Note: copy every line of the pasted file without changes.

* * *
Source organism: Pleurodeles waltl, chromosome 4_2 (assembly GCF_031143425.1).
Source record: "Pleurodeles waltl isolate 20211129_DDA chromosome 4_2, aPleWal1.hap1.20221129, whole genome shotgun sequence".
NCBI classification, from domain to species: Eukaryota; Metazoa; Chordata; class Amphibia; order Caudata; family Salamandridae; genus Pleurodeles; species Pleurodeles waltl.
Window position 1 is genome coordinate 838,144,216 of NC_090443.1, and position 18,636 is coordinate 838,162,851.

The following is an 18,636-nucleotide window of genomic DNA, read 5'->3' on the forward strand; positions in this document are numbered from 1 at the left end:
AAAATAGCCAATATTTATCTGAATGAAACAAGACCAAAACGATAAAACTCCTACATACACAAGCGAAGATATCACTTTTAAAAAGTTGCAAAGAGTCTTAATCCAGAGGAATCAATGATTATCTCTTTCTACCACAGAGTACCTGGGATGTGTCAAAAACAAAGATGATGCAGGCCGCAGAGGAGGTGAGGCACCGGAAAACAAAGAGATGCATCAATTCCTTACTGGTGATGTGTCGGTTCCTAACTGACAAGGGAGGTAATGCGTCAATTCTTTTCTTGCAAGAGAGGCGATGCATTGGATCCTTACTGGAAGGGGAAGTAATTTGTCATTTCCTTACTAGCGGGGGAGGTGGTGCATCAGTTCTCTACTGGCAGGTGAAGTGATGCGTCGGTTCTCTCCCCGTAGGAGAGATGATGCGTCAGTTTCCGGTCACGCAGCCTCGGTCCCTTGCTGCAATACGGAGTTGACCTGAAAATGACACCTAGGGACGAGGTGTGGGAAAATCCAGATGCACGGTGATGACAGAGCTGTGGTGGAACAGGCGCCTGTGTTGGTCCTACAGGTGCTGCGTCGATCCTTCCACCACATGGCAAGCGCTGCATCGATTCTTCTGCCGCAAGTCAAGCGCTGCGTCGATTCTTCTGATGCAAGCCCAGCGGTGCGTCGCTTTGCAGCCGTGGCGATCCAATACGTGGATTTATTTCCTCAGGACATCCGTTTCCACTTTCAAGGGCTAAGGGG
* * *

Source organism: Pleurodeles waltl, chromosome 4_2 (assembly GCF_031143425.1).
Source record: "Pleurodeles waltl isolate 20211129_DDA chromosome 4_2, aPleWal1.hap1.20221129, whole genome shotgun sequence".
NCBI classification, from domain to species: Eukaryota; Metazoa; Chordata; class Amphibia; order Caudata; family Salamandridae; genus Pleurodeles; species Pleurodeles waltl.
Window position 1 is genome coordinate 838,144,216 of NC_090443.1, and position 18,636 is coordinate 838,162,851.

The following is an 18,636-nucleotide window of genomic DNA, read 5'->3' on the forward strand; positions in this document are numbered from 1 at the left end:
AAAATAGCCAATATTTATCTGAATGAAACAAGACCAAAACGATAAAACTCCTACATACACAAGCGAAGATATCACTTTTAAAAAGTTGCAAAGAGTCTTAATCCAGAGGAATCAATGATTATCTCTTTCTACCACAGAGTACCTGGGATGTGTCAAAAACAAAGATGATGCAGGCCGCAGAGGAGGTGAGGCACCGGAAAACAAAGAGATGCATCAATTCCTTACTGGTGATGTGTCGGTTCCTAACTGACAAGGGAGGTAATGCGTCAATTCTTTTCTTGCAAGAGAGGCGATGCATTGGATCCTTACTGGAAGGGGAAGTAATTTGTCATTTCCTTACTAGCGGGGGAGGTGGTGCATCAGTTCTCTACTGGCAGGTGAAGTGATGCGTCGGTTCTCTCCCCGTAGGAGAGATGATGCGTCAGTTTCCGGTCACGCAGCCTCGGTCCCTTGCTGCAATACGGAGTTGACCTGAAAATGACACCTAGGGACGAGGTGTGGGAAAATCCAGATGCACGGTGATGACAGAGCTGTGGTGGAACAGGCGCCTGTGTTGGTCCTACAGGTGCTGCGTCGATCCTTCCACCACATGGCAAGCGCTGCATCGATTCTTCTGCCGCAAGTCAAGCGCTGCGTCGATTCTTCTGATGCAAGCCCAGCGGTGCGTCGCTTTGCAGCCGTGGCGATCCAATACGTGGATTTATTTCCTCAGGACATCCGTTTCCACTTTCAAGGGCTAAGGGG